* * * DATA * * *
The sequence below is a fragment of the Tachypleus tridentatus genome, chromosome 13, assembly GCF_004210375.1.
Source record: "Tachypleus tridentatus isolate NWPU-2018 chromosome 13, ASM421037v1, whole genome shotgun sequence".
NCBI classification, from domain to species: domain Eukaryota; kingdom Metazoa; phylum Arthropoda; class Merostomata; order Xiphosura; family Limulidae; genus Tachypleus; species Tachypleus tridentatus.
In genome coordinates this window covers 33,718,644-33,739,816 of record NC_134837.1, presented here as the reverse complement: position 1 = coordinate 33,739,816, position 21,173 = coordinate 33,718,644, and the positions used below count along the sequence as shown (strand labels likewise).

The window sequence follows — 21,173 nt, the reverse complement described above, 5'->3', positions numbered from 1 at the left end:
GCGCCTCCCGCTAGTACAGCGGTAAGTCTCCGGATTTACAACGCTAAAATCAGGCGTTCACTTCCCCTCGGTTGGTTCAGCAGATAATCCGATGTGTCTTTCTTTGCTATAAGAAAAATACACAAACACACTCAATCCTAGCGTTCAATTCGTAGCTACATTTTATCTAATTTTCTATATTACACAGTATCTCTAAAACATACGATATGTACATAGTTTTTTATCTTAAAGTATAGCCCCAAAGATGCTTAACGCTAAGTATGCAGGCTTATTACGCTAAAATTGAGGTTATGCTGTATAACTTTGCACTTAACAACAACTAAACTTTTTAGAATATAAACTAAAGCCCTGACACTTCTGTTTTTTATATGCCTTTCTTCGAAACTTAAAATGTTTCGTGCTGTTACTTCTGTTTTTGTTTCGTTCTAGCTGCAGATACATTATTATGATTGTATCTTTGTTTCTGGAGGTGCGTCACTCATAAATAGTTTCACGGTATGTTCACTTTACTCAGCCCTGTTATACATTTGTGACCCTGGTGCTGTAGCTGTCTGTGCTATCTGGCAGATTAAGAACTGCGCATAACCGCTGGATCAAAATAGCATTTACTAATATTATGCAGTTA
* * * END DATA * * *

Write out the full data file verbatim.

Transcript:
The sequence below is a fragment of the Tachypleus tridentatus genome, chromosome 13, assembly GCF_004210375.1.
Source record: "Tachypleus tridentatus isolate NWPU-2018 chromosome 13, ASM421037v1, whole genome shotgun sequence".
NCBI classification, from domain to species: domain Eukaryota; kingdom Metazoa; phylum Arthropoda; class Merostomata; order Xiphosura; family Limulidae; genus Tachypleus; species Tachypleus tridentatus.
In genome coordinates this window covers 33,718,644-33,739,816 of record NC_134837.1, presented here as the reverse complement: position 1 = coordinate 33,739,816, position 21,173 = coordinate 33,718,644, and the positions used below count along the sequence as shown (strand labels likewise).

The window sequence follows — 21,173 nt, the reverse complement described above, 5'->3', positions numbered from 1 at the left end:
GCGCCTCCCGCTAGTACAGCGGTAAGTCTCCGGATTTACAACGCTAAAATCAGGCGTTCACTTCCCCTCGGTTGGTTCAGCAGATAATCCGATGTGTCTTTCTTTGCTATAAGAAAAATACACAAACACACTCAATCCTAGCGTTCAATTCGTAGCTACATTTTATCTAATTTTCTATATTACACAGTATCTCTAAAACATACGATATGTACATAGTTTTTTATCTTAAAGTATAGCCCCAAAGATGCTTAACGCTAAGTATGCAGGCTTATTACGCTAAAATTGAGGTTATGCTGTATAACTTTGCACTTAACAACAACTAAACTTTTTAGAATATAAACTAAAGCCCTGACACTTCTGTTTTTTATATGCCTTTCTTCGAAACTTAAAATGTTTCGTGCTGTTACTTCTGTTTTTGTTTCGTTCTAGCTGCAGATACATTATTATGATTGTATCTTTGTTTCTGGAGGTGCGTCACTCATAAATAGTTTCACGGTATGTTCACTTTACTCAGCCCTGTTATACATTTGTGACCCTGGTGCTGTAGCTGTCTGTGCTATCTGGCAGATTAAGAACTGCGCATAACCGCTGGATCAAAATAGCATTTACTAATATTATGCAGTTA